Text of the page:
abstract = "Field studies suggest that the availability of adjustable thermostats, operable windows and other controls has a positive impact on comfort, the incidence of building related symptoms and productivity. This laboratory study was designed to further investigate how having or not having control over the thermal environment affects human responses to the indoor environment.The study was conducted in summer in a field laboratory that was kept at 28°C. A total of 23 subjects were exposed twice for about 2.5h. During the first session (A) subjects were able to fine-tune their local thermal environment at any given time with a personal desk fan with continuous, stepless adjustable control. During the second session (B) subjects still had the desk fans, but this time the fans were controlled from an adjacent room by the researchers who adjusted the individual air speed profiles so they were identical to those recorded during the first session. Thus, each subject was exposed to two customized conditions with identical exposure, only different from a psychological point of view.During the two sessions identical questionnaires and performance tests were used to evaluate subjects' comfort, SBS symptom incidence and performance. As expected, perceived control over the environment was significantly higher during session A, but there were no differences in perceived comfort and SBS symptom intensity. Both self-assessed and objectively measured performance was significantly better during session B. About two-thirds of the subjects indicated to prefer the situation as during the first session when they themselves controlled the air movement.",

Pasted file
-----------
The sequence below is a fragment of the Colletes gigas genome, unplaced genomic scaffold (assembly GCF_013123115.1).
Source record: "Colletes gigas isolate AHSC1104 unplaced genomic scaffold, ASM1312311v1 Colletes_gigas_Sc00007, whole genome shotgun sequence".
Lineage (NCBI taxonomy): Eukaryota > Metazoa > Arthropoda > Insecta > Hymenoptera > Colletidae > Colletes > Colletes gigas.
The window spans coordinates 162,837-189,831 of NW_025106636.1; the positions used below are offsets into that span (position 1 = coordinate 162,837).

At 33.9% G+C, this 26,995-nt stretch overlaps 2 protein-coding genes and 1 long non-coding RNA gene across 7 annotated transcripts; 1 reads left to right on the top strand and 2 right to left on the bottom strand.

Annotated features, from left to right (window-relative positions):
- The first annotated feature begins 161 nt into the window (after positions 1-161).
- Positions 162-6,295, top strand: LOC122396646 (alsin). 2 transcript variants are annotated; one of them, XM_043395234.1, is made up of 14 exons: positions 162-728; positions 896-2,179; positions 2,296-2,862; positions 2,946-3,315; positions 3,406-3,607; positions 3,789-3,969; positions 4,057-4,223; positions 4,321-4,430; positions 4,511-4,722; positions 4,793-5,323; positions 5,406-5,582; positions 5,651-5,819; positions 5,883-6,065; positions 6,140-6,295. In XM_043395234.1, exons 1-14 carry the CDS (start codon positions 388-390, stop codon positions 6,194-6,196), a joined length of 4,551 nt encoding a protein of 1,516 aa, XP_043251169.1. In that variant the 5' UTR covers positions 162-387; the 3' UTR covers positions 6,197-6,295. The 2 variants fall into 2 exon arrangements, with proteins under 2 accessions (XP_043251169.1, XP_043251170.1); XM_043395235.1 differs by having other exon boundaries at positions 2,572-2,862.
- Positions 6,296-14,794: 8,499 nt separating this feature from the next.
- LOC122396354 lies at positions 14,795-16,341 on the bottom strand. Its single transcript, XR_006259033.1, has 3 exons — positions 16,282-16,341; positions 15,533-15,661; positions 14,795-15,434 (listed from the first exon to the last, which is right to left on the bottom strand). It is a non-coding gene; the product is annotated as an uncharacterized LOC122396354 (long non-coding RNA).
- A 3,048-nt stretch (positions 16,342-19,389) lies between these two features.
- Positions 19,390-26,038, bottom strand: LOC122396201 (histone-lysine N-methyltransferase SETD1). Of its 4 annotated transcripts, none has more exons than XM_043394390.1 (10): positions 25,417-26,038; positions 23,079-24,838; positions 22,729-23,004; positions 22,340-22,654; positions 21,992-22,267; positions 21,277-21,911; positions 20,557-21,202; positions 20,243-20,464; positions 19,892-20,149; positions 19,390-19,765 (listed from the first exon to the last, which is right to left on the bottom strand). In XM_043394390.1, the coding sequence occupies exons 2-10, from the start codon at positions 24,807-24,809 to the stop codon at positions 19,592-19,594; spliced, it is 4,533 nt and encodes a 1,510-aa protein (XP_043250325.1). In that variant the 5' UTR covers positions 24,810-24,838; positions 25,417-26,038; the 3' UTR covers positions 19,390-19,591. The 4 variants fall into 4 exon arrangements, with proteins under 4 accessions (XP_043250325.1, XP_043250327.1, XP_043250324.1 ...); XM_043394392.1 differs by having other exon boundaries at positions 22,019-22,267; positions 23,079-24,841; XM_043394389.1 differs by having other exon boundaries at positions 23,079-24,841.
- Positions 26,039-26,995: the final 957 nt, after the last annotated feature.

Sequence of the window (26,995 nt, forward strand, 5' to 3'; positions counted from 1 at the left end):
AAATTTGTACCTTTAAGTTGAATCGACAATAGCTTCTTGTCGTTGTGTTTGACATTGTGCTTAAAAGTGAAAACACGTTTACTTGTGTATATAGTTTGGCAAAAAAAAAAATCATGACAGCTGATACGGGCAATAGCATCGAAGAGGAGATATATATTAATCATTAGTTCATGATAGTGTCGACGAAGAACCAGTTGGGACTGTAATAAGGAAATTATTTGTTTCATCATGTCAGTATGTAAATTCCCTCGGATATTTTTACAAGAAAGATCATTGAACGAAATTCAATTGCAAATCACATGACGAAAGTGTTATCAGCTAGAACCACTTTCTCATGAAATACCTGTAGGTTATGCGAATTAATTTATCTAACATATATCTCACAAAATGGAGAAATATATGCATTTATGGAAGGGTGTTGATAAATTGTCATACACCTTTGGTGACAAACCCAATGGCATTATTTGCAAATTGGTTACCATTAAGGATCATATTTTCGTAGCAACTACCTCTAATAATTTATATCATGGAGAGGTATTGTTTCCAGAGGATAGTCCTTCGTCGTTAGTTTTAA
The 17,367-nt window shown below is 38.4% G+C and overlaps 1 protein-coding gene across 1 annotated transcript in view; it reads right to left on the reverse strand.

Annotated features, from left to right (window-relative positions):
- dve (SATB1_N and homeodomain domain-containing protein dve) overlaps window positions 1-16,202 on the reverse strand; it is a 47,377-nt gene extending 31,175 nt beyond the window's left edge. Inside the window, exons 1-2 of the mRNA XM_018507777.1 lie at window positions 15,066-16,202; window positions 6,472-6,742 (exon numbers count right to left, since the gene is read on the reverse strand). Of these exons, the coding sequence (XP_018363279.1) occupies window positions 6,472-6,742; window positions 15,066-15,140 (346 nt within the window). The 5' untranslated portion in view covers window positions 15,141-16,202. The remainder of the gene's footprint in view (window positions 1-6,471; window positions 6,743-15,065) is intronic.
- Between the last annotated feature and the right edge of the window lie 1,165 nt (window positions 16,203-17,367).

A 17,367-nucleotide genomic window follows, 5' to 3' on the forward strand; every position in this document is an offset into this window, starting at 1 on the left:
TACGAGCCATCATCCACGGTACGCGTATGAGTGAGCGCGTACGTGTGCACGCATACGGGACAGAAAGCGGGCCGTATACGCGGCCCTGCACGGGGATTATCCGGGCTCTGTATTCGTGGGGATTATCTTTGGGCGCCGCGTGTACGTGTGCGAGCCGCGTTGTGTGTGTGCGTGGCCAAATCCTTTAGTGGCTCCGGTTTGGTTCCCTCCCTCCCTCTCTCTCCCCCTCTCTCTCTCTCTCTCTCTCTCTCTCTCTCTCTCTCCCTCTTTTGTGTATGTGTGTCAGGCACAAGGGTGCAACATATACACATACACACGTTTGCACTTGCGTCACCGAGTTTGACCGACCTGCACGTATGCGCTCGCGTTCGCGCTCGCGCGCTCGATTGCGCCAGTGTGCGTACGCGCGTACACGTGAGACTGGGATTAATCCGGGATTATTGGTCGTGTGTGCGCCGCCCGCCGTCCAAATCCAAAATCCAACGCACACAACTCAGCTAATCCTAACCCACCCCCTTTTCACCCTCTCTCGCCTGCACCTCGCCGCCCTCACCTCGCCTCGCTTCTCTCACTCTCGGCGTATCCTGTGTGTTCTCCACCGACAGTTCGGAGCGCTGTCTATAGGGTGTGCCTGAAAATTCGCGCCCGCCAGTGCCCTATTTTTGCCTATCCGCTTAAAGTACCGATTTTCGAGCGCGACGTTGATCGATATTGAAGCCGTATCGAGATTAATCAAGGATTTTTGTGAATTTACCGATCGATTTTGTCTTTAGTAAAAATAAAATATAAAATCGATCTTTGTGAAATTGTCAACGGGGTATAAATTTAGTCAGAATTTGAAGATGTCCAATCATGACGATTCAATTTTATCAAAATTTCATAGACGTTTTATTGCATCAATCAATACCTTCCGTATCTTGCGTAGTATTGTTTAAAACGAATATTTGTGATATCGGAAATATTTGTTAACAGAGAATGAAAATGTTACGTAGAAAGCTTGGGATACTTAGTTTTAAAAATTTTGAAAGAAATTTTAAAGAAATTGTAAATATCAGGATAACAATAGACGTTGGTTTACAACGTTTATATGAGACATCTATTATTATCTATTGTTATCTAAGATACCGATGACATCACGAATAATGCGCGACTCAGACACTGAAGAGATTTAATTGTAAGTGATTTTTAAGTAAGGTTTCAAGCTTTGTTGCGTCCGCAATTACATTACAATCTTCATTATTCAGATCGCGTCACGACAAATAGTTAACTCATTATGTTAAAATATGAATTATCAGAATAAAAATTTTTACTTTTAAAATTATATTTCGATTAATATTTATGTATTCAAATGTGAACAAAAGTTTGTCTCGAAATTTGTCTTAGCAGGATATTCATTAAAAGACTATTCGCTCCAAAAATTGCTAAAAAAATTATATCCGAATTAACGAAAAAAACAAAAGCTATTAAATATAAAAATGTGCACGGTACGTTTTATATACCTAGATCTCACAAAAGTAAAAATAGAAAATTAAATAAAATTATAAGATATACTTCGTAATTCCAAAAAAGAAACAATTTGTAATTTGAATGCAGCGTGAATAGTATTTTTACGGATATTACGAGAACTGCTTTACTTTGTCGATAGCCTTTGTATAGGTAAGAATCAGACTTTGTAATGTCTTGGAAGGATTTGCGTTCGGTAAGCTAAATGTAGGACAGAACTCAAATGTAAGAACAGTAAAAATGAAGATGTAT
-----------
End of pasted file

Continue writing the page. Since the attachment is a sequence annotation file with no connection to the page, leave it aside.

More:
keywords = "Adaptive opportunities, Environmental psychology, Fans, Individual control, Productivity, Thermal comfort",
author = "Boerstra, {Atze C.} and {te Kulve}, Marije and J{\o}rn Toftum and Loomans, {Marcel G.L.C.} and Olesen, {Bjarne W.} and Hensen, {Jan L.M.}",
year = "2015",
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language = "English",
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Comfort and performance impact of personal control over thermal environment in summer : Results from a laboratory study. / Boerstra, Atze C.; te Kulve, Marije; Toftum, Jørn; Loomans, Marcel G.L.C.; Olesen, Bjarne W.; Hensen, Jan L.M.

In: Building and Environment, Vol. 87, 2015, p. 315-326.

Research output: Contribution to journalJournal articleResearchpeer-review

TY - JOUR

T1 - Comfort and performance impact of personal control over thermal environment in summer

T2 - Results from a laboratory study

AU - Boerstra, Atze C.

AU - te Kulve, Marije

AU - Toftum, Jørn

AU - Loomans, Marcel G.L.C.

AU - Olesen, Bjarne W.

AU - Hensen, Jan L.M.

PY - 2015

Y1 - 2015